You should prepare the different components of the salad separately: (i) the mango and arugula; (ii) the balsamic dressing; (iii) and the mustard seed dressing.


arugula1I love the way this salad looks: the bright marigold of the mangoes, with dots of black, against the green.  And it couldn’t be easier. I hope you’ll try it! x

Prep time: 20 minutes

Serves: 4


2 ripe mangoes, cubed (discard the center portion with the seed)

1 bag washed arugula (about 8 cups)

For the balsamic dressing:

3 tbsp. balsamic vinegar

1 tsp. honey

Pinch of salt and pepper

4 tbsp. olive oil, whisked in

For the mustard seed dressing:

2 tbsp. olive oil

1 1/2 tsp. mustard seeds

12 curry leaves (approximately)

  1. Wash the arugula and dry it with a dish towel.  Put it in a large bowl leaving a hole in the center for the mangoes.  arugula2
  2. Cut the mangoes into cubes – they don’t have to be exactly the same size.  Place in the center of the bowl with the arugula and set aside.mangoes3
  3. Make your balsamic dressing: add balsamic vinegar, honey, salt, and pepper in a bowl and whisk in about 4 tbsp. olive oil.  Taste and set aside.
  4. Heat 2 tbsp. olive oil in a small saucepan on medium-high heat.  When the oil is very hot, add the mustard seeds and allow them to sputter for about 30 seconds.  mustardseeds1Add the curry leaves, but be careful, the oil will sputter, so be sure that you are not too close to the stove.  When the curry leaves become crisp and fried, turn off the flame and pour the mixture immediately over the diced mango.
  5. Pour the balsamic dressing over the arugula leaves.  Mix everything and serve immediately.arugulamango2


Avocado, orange, and radish salad with poppy seed dressing

Its been too long.  Despite having pretty good reasons for the hiatus (job applications and interviews and whatnot), believe me, I’ve seriously missed having the time to write out recipes, cook, photograph, and leisurely eat said goods. These last few weeks, I’ve haven’t had much energy to cook, except to throw some lentils into the pressure cooker for a quick dal.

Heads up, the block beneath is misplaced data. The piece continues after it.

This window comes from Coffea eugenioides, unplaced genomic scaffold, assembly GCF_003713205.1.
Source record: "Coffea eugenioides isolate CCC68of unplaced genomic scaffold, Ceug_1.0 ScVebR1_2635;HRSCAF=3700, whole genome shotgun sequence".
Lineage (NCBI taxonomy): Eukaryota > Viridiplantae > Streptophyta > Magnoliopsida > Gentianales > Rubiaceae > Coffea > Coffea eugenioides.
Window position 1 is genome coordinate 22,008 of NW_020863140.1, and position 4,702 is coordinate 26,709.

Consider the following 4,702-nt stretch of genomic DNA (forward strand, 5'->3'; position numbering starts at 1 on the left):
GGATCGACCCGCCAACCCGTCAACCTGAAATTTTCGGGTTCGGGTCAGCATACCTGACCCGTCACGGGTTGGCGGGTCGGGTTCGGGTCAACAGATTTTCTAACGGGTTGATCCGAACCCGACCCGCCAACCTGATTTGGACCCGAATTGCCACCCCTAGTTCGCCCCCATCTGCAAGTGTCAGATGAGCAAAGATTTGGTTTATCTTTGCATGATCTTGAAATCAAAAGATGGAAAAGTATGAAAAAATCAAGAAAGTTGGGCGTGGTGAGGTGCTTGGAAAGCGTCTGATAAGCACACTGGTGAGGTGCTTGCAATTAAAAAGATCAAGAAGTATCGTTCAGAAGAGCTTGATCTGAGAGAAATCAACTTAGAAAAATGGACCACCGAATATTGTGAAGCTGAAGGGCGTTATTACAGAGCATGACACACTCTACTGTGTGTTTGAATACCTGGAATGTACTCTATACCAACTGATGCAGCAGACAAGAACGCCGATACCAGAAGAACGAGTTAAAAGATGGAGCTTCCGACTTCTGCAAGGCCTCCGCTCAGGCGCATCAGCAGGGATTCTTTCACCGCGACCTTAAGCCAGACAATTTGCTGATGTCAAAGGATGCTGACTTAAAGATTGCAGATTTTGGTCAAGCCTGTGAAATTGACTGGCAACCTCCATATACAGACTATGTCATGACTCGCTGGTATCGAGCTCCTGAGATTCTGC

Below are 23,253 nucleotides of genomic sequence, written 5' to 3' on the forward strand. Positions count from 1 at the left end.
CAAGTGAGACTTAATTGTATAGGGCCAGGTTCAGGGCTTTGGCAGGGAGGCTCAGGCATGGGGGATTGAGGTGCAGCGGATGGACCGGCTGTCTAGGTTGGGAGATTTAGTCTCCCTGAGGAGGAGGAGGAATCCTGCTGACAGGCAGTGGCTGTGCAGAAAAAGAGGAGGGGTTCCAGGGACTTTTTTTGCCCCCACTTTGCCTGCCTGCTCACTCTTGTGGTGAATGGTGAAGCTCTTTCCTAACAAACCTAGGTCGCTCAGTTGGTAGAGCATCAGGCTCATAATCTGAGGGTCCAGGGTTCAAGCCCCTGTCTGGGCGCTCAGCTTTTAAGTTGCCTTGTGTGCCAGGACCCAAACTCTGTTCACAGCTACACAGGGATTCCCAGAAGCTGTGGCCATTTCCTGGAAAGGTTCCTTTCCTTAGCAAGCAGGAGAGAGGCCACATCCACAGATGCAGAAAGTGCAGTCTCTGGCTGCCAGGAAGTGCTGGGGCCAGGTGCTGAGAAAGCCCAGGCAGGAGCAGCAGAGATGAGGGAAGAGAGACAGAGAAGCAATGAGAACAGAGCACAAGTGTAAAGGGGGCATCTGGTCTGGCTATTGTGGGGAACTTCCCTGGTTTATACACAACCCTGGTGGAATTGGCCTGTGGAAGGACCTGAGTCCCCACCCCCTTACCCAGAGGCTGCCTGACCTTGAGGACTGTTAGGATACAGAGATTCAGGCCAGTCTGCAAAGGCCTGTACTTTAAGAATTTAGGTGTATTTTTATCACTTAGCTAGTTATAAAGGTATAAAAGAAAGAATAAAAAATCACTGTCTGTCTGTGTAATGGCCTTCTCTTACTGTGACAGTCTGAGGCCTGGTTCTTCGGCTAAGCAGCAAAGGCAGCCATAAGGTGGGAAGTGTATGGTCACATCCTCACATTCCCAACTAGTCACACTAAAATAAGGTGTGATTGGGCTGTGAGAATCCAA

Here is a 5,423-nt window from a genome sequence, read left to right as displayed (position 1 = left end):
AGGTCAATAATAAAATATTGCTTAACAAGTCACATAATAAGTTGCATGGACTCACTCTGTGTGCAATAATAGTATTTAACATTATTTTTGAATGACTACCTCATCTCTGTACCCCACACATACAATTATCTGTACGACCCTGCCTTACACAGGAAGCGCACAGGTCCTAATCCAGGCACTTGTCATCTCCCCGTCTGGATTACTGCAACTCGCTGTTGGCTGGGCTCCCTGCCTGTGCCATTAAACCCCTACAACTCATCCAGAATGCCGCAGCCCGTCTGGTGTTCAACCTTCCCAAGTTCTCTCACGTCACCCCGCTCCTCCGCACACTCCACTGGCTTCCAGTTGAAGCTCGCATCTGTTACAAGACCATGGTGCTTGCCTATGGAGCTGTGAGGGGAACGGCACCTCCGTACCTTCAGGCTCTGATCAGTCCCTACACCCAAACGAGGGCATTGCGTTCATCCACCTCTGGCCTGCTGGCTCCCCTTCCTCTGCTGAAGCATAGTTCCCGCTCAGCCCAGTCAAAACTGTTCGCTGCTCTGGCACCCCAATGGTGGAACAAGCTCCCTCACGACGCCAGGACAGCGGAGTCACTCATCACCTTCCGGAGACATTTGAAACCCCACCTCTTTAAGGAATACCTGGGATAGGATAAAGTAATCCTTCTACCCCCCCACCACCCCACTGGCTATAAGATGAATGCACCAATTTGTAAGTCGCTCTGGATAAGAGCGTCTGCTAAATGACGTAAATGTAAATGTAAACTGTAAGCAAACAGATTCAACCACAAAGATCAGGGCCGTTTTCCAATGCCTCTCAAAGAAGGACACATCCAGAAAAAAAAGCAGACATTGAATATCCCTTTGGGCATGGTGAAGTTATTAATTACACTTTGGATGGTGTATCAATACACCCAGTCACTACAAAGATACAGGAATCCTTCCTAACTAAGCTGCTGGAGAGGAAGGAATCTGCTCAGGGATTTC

To make up for all that, today I did double duty and cooked all afternoon. It was so good to take a day off and be completely unproductive and selfish.  This salad is perfect for when you need a palate cleanser after a weekend of hedonism (what’s that?) or just a simple but nourishing appetizer or light lunch.  This salad is crisp, fresh, and what is crucial in my book for a good salad: it keeps you interested because every bite is a bit different.  On another note, I was watching a hilarious Portlandia skit in which Fred Armisen’s character develops an addiction to pasta, which they analogize to a drug or alcohol addiction.  In an interview, Fred Armisen and Carrie Brownstein described how the inspiration of the skit was the thought that on our deathbeds, none of us is likely to say that we’re so glad we ate so many salads.  Anyway, this salad is one of those that you won’t regret so much.

PS–If you want to make the dressing vegetarian or vegan, just omit the egg.

Fruity bedfellows
Is there anything more satisfying than cutting open a ripe avocado and scraping that creamy goodness out with a spoon?



Serves: 2

Prep time: 15 minutes

1 ripe avocado

1 orange, peeled and segmented

2 red radishes, sliced

1 bunch rocket or arugula leaves

For the dressing:

1 egg

1 tsp. poppy seeds

2 tsp. red wine vinegar

1 glug of olive or rapeseed oil

2 tsp. sugar

½ yellow onion, finely chopped

1 tsp. Dijon mustard

Salt and pepper

  1. Peel and segment the orange.